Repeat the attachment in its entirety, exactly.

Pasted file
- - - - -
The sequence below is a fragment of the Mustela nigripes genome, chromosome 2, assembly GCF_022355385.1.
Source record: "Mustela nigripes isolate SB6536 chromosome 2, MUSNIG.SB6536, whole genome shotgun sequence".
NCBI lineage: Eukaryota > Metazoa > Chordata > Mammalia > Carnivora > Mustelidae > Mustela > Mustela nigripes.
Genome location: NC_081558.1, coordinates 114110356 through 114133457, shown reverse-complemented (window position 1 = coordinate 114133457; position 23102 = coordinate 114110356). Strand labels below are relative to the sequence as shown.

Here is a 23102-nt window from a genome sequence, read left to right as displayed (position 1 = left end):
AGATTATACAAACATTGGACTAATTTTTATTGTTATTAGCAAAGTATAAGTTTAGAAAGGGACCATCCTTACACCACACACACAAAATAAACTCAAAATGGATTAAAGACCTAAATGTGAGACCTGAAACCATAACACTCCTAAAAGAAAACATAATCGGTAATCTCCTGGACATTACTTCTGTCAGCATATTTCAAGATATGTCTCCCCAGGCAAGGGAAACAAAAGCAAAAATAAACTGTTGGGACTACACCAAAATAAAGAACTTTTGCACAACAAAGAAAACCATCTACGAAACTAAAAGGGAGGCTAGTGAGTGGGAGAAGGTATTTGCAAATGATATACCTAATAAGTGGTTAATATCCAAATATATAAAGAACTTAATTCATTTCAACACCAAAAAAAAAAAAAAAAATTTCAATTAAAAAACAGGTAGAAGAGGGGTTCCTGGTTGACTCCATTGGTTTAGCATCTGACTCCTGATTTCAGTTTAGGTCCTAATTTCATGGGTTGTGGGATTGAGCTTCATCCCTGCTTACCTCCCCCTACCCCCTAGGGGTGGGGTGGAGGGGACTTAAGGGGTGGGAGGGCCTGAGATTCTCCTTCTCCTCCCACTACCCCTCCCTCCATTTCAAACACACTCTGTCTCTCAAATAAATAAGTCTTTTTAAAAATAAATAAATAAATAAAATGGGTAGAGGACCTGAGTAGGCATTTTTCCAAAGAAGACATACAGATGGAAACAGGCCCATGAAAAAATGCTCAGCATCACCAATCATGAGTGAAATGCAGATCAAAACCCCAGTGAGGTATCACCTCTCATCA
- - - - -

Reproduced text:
The sequence below is a fragment of the Mustela nigripes genome, chromosome 2, assembly GCF_022355385.1.
Source record: "Mustela nigripes isolate SB6536 chromosome 2, MUSNIG.SB6536, whole genome shotgun sequence".
NCBI lineage: Eukaryota > Metazoa > Chordata > Mammalia > Carnivora > Mustelidae > Mustela > Mustela nigripes.
Genome location: NC_081558.1, coordinates 114110356 through 114133457, shown reverse-complemented (window position 1 = coordinate 114133457; position 23102 = coordinate 114110356). Strand labels below are relative to the sequence as shown.

Here is a 23102-nt window from a genome sequence, read left to right as displayed (position 1 = left end):
AGATTATACAAACATTGGACTAATTTTTATTGTTATTAGCAAAGTATAAGTTTAGAAAGGGACCATCCTTACACCACACACACAAAATAAACTCAAAATGGATTAAAGACCTAAATGTGAGACCTGAAACCATAACACTCCTAAAAGAAAACATAATCGGTAATCTCCTGGACATTACTTCTGTCAGCATATTTCAAGATATGTCTCCCCAGGCAAGGGAAACAAAAGCAAAAATAAACTGTTGGGACTACACCAAAATAAAGAACTTTTGCACAACAAAGAAAACCATCTACGAAACTAAAAGGGAGGCTAGTGAGTGGGAGAAGGTATTTGCAAATGATATACCTAATAAGTGGTTAATATCCAAATATATAAAGAACTTAATTCATTTCAACACCAAAAAAAAAAAAAAAAATTTCAATTAAAAAACAGGTAGAAGAGGGGTTCCTGGTTGACTCCATTGGTTTAGCATCTGACTCCTGATTTCAGTTTAGGTCCTAATTTCATGGGTTGTGGGATTGAGCTTCATCCCTGCTTACCTCCCCCTACCCCCTAGGGGTGGGGTGGAGGGGACTTAAGGGGTGGGAGGGCCTGAGATTCTCCTTCTCCTCCCACTACCCCTCCCTCCATTTCAAACACACTCTGTCTCTCAAATAAATAAGTCTTTTTAAAAATAAATAAATAAATAAAATGGGTAGAGGACCTGAGTAGGCATTTTTCCAAAGAAGACATACAGATGGAAACAGGCCCATGAAAAAATGCTCAGCATCACCAATCATGAGTGAAATGCAGATCAAAACCCCAGTGAGGTATCACCTCTCATCA